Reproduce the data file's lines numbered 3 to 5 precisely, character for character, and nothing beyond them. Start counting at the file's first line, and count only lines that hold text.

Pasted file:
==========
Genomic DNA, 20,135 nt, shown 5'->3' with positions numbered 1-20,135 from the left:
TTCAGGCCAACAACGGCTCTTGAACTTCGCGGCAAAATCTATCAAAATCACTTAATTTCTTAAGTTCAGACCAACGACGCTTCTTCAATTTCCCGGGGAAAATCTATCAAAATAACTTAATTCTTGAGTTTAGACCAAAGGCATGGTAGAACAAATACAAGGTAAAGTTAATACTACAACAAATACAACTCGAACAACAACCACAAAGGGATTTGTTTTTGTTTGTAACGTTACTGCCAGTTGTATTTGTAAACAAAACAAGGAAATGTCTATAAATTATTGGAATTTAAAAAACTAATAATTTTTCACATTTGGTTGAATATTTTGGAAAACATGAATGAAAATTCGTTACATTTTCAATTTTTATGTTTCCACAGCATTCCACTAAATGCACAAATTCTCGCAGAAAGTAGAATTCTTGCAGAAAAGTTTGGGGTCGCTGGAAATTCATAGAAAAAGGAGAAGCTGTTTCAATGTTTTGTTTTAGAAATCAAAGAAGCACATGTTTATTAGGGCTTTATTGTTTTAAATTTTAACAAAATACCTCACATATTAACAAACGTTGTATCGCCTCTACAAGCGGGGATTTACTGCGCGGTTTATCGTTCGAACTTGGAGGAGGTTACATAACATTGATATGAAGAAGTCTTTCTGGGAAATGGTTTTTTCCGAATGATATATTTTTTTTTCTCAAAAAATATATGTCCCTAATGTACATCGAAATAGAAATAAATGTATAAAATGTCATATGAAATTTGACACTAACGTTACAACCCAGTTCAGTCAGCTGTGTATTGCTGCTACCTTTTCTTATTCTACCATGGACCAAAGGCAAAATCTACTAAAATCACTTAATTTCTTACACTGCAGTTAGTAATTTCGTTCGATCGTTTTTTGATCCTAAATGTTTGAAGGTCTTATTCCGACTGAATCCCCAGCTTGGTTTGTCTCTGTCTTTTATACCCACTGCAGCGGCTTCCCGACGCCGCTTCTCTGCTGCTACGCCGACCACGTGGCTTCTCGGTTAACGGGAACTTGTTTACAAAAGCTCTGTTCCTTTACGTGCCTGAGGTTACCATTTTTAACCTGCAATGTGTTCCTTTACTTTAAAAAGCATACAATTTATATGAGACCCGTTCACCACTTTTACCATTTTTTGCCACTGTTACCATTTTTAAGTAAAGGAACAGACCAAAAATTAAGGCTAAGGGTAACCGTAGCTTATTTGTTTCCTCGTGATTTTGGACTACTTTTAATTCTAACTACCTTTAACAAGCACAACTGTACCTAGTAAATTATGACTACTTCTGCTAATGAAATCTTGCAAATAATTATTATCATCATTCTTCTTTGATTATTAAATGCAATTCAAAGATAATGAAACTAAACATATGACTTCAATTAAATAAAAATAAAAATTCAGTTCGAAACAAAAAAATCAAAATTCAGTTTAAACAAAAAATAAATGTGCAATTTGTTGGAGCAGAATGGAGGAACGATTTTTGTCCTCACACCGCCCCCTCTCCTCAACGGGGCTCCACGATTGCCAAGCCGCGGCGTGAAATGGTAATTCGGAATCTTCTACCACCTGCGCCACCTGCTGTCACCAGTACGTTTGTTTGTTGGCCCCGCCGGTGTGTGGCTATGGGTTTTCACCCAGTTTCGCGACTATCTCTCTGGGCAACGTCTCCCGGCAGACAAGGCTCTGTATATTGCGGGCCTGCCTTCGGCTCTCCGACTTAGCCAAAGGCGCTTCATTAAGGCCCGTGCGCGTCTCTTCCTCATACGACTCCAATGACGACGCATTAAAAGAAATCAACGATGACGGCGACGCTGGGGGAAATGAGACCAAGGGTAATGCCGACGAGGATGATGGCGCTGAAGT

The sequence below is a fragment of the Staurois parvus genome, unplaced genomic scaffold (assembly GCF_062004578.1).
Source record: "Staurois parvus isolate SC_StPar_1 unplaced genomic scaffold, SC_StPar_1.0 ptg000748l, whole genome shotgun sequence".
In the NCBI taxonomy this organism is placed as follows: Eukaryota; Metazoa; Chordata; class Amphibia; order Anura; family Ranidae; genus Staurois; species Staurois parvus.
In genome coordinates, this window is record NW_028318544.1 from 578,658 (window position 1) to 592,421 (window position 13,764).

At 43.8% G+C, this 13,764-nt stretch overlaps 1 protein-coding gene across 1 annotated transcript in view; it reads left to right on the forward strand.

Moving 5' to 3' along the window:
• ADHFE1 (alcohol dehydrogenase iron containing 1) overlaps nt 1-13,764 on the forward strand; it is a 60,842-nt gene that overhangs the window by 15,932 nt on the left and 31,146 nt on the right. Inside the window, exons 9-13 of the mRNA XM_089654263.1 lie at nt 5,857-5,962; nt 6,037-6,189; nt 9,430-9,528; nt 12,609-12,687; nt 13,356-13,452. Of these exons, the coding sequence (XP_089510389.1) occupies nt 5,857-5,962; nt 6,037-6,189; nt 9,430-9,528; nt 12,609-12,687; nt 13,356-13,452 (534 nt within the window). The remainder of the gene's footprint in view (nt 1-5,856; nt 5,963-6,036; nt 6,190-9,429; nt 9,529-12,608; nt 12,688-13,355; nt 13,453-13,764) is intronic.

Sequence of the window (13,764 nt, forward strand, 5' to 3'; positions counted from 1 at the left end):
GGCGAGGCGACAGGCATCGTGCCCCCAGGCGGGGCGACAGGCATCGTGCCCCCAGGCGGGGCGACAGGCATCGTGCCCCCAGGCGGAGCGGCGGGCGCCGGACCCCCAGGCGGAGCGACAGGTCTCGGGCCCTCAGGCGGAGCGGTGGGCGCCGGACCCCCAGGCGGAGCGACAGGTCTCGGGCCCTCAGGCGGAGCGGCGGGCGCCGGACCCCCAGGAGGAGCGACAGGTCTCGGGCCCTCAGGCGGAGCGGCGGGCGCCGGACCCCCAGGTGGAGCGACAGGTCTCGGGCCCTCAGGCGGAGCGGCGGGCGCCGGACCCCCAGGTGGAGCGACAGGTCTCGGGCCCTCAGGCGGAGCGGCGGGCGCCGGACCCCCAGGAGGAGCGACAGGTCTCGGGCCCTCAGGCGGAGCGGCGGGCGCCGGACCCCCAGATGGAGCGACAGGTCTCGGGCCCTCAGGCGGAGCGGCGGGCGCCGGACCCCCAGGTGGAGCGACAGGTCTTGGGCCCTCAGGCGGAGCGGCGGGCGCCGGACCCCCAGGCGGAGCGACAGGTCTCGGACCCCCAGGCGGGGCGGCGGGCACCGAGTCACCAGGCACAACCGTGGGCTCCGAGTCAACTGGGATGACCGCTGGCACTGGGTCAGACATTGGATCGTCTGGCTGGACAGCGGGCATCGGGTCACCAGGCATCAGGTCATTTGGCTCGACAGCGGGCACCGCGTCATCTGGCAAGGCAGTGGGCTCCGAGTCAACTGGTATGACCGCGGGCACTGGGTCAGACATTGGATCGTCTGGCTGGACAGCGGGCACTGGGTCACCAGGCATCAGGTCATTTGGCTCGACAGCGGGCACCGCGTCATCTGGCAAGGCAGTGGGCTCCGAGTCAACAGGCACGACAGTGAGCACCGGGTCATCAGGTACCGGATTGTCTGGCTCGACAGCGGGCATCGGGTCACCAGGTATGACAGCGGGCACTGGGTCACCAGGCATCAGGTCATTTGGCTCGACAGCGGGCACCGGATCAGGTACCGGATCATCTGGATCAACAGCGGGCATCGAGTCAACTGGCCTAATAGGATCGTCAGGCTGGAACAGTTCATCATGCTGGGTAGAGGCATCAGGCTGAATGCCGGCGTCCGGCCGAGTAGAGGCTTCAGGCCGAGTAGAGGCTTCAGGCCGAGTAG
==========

The sequence below is a fragment of the Staurois parvus genome, unplaced genomic scaffold (assembly GCF_062004578.1).
Source record: "Staurois parvus isolate SC_StPar_1 unplaced genomic scaffold, SC_StPar_1.0 ptg000748l, whole genome shotgun sequence".
In the NCBI taxonomy this organism is placed as follows: Eukaryota; Metazoa; Chordata; class Amphibia; order Anura; family Ranidae; genus Staurois; species Staurois parvus.